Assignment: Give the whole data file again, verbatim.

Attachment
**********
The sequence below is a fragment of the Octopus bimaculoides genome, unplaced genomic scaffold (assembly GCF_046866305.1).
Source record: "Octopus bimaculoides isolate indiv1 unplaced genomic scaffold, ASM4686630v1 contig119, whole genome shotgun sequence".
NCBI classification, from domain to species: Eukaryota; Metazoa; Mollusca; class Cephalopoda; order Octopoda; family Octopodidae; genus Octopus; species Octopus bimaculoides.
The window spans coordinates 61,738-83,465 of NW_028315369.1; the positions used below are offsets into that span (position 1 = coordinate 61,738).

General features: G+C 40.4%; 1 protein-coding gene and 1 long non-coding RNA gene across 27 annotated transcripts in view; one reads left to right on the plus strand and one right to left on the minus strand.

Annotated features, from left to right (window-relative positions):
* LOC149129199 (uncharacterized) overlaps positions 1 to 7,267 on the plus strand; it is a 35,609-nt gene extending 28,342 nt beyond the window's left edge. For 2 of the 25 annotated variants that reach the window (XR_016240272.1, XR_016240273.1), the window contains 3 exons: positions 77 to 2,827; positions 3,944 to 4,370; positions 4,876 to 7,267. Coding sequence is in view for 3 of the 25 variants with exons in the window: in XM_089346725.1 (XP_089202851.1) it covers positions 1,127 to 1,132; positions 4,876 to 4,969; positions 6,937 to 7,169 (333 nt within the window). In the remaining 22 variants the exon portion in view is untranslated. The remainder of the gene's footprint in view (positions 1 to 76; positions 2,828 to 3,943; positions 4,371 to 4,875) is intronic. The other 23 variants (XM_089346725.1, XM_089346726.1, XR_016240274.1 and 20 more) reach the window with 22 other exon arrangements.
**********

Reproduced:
The sequence below is a fragment of the Octopus bimaculoides genome, unplaced genomic scaffold (assembly GCF_046866305.1).
Source record: "Octopus bimaculoides isolate indiv1 unplaced genomic scaffold, ASM4686630v1 contig119, whole genome shotgun sequence".
NCBI classification, from domain to species: Eukaryota; Metazoa; Mollusca; class Cephalopoda; order Octopoda; family Octopodidae; genus Octopus; species Octopus bimaculoides.
The window spans coordinates 61,738-83,465 of NW_028315369.1; the positions used below are offsets into that span (position 1 = coordinate 61,738).

General features: G+C 40.4%; 1 protein-coding gene and 1 long non-coding RNA gene across 27 annotated transcripts in view; one reads left to right on the plus strand and one right to left on the minus strand.

Annotated features, from left to right (window-relative positions):
* LOC149129199 (uncharacterized) overlaps positions 1 to 7,267 on the plus strand; it is a 35,609-nt gene extending 28,342 nt beyond the window's left edge. For 2 of the 25 annotated variants that reach the window (XR_016240272.1, XR_016240273.1), the window contains 3 exons: positions 77 to 2,827; positions 3,944 to 4,370; positions 4,876 to 7,267. Coding sequence is in view for 3 of the 25 variants with exons in the window: in XM_089346725.1 (XP_089202851.1) it covers positions 1,127 to 1,132; positions 4,876 to 4,969; positions 6,937 to 7,169 (333 nt within the window). In the remaining 22 variants the exon portion in view is untranslated. The remainder of the gene's footprint in view (positions 1 to 76; positions 2,828 to 3,943; positions 4,371 to 4,875) is intronic. The other 23 variants (XM_089346725.1, XM_089346726.1, XR_016240274.1 and 20 more) reach the window with 22 other exon arrangements.